FAQ on treatment of TTTS
Before the introduction of laser treatment for TTTS, severe TTTS resulted in a greater than 90% loss of the pregnancy. Treatment options depend on the gestation at diagnosis. In general, laser is offered between 18 and 26 weeks’ gestation. Prior to 18 weeks’ laser is challenging with increased risks of complications, so is rarely offered.
After 26 weeks’ survival in a neonatal intensive care nursery is generally excellent and mostly conservative treatments such as draining of amniotic fluid is offered rather than laser. If the condition is progressive, delivery can be offered.
If TTTS is diagnosed at any stage of a pregnancy, referral to the Victorian Fetal Therapy Service (VFTS) is recommended so that the TTTS can be assessed. VFTS is a collaboration between the Mercy Hospital for Women, Monash Medical Centre and the Royal Women’s Hospital, with a team of surgeons from each of these sites. Once the TTTS has been assessed by one of the VFTS team, appropriateness for laser surgery can be determined and organised by this surgeon.
All twin laser surgery in Victoria takes place at Monash Medical Centre, as the equipment and laser safety expertise is located at this site. The VFTS surgeons travel to Monash Medical Centre in Clayton for the surgery and at least one doctor from Mercy Perinatal will be present.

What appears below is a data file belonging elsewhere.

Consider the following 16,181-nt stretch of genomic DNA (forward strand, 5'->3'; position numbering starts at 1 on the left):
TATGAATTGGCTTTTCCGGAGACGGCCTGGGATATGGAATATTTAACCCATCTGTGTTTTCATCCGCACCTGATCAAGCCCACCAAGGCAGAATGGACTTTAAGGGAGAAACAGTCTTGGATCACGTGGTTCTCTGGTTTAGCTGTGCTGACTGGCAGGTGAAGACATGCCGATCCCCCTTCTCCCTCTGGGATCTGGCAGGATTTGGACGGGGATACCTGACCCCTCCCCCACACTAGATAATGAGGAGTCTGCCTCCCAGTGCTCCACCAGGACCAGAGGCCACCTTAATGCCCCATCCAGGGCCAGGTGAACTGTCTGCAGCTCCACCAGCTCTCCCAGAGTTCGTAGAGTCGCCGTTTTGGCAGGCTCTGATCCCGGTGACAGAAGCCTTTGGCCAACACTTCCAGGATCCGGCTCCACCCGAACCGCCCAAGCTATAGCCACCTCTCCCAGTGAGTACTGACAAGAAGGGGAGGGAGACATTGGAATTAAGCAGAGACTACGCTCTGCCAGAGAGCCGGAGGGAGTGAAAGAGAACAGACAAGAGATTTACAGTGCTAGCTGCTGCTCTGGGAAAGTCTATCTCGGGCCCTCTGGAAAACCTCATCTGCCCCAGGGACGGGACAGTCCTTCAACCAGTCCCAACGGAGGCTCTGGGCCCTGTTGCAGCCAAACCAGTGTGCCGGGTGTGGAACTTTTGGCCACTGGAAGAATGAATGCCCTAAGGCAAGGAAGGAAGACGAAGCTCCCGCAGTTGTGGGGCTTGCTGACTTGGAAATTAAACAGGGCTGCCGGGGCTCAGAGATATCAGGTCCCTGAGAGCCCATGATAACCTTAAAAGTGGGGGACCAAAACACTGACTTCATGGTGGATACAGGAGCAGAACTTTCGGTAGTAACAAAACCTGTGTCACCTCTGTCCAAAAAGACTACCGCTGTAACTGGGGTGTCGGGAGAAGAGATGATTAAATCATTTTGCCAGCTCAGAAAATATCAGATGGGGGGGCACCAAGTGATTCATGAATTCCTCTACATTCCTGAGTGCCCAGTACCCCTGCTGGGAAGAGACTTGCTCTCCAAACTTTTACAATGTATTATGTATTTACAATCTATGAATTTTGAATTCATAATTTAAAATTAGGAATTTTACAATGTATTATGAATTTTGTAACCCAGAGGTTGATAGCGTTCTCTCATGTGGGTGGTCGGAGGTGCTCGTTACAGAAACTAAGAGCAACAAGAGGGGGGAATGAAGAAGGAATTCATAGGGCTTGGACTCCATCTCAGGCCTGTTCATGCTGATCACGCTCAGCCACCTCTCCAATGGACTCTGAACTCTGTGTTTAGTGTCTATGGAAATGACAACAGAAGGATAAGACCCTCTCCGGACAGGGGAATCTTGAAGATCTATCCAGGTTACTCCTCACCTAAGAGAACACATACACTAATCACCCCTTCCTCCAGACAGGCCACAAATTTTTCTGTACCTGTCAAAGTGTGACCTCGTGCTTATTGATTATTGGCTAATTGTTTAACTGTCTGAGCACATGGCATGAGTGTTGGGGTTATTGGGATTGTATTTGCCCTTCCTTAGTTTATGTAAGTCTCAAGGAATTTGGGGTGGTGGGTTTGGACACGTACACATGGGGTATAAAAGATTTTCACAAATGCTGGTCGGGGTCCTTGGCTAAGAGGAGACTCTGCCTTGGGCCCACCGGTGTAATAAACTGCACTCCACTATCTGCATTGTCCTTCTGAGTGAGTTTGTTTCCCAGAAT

Fetoscopic laser surgery involves a procedure under local anaesthetic, whereby an operative endoscope (fetoscope) is inserted through a mother’s abdomen, through the wall of the uterus, and into the sac of the recipient twin. The blood vessels connecting the twins that are causing the TTTS are identified. A laser fibre is passed down the fetoscope, and the laser is fired at these connections to close them. At the end of the procedure, the excessive amniotic fluid is drained from the recipient twin’s sac to reduce the risk of preterm birth or ruptured membranes. Patients are usually admitted overnight and discharged back to their referring hospital for ongoing follow-up.